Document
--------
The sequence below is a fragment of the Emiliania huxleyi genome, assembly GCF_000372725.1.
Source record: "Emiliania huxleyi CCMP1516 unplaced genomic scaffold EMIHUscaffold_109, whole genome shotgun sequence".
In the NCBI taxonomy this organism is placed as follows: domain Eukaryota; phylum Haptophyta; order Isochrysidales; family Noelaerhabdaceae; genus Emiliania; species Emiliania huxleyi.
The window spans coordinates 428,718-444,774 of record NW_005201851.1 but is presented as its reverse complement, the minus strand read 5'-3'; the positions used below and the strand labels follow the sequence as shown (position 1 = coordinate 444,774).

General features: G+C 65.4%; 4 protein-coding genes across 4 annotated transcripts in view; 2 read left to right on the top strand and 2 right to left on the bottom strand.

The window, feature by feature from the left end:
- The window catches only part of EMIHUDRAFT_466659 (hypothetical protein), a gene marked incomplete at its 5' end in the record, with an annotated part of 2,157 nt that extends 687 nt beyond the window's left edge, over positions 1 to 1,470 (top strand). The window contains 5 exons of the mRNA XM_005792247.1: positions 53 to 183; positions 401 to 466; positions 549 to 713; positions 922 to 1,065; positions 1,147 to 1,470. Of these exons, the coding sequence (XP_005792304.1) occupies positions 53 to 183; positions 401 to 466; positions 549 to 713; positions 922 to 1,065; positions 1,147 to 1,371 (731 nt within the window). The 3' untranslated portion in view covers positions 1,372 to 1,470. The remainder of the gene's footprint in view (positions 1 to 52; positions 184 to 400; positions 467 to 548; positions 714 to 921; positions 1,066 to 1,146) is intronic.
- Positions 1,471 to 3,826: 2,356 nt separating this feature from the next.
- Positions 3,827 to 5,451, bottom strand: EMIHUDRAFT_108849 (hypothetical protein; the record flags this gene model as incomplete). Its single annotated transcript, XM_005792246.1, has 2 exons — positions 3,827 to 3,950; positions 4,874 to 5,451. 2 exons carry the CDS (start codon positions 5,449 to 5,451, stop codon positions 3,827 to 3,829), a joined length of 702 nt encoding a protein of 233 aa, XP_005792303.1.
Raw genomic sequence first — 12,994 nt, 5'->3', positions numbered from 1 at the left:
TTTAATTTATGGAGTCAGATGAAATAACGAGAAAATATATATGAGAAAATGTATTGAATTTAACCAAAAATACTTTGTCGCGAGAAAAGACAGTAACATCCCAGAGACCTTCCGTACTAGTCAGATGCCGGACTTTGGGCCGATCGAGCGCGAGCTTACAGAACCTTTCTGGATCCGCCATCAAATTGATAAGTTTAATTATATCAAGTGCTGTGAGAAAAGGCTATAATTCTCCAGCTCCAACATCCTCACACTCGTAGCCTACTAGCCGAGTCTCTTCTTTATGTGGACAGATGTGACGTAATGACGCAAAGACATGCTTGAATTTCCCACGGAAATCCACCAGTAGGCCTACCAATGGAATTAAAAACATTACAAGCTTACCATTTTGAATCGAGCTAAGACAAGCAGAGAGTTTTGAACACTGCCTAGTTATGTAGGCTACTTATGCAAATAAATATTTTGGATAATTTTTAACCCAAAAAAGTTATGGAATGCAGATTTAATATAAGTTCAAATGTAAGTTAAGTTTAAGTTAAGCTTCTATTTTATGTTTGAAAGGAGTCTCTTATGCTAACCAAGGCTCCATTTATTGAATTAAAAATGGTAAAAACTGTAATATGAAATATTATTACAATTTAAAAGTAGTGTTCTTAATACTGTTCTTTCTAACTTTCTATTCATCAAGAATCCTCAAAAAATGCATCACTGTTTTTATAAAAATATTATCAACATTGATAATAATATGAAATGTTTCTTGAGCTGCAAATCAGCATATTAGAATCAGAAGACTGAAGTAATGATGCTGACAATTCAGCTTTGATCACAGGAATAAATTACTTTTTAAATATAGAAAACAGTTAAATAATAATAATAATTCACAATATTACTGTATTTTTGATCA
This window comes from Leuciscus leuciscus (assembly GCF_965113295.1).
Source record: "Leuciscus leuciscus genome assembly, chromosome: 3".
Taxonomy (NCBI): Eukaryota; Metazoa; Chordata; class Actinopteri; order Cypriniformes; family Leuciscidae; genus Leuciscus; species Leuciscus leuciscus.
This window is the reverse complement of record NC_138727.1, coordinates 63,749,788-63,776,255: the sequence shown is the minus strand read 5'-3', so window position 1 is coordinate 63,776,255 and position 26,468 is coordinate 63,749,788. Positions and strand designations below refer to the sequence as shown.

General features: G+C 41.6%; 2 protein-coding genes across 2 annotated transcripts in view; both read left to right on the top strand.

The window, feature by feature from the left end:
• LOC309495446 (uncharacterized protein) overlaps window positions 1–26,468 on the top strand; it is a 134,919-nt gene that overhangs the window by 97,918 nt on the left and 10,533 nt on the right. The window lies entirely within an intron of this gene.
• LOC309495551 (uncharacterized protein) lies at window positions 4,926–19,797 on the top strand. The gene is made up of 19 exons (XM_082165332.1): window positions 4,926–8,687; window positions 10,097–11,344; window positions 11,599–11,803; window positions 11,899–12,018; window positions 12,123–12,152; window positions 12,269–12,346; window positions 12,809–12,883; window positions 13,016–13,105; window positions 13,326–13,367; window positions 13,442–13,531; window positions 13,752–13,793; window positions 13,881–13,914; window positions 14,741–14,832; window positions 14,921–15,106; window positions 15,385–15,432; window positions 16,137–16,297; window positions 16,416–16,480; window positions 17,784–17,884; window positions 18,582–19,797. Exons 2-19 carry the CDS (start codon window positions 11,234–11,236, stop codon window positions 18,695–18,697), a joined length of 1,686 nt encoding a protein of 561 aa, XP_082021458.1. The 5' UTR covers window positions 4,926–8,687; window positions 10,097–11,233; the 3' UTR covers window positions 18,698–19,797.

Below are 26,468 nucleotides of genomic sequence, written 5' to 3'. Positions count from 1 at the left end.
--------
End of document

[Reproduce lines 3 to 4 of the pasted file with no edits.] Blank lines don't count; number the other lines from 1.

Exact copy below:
In the NCBI taxonomy this organism is placed as follows: domain Eukaryota; phylum Haptophyta; order Isochrysidales; family Noelaerhabdaceae; genus Emiliania; species Emiliania huxleyi.
The window spans coordinates 428,718-444,774 of record NW_005201851.1 but is presented as its reverse complement, the minus strand read 5'-3'; the positions used below and the strand labels follow the sequence as shown (position 1 = coordinate 444,774).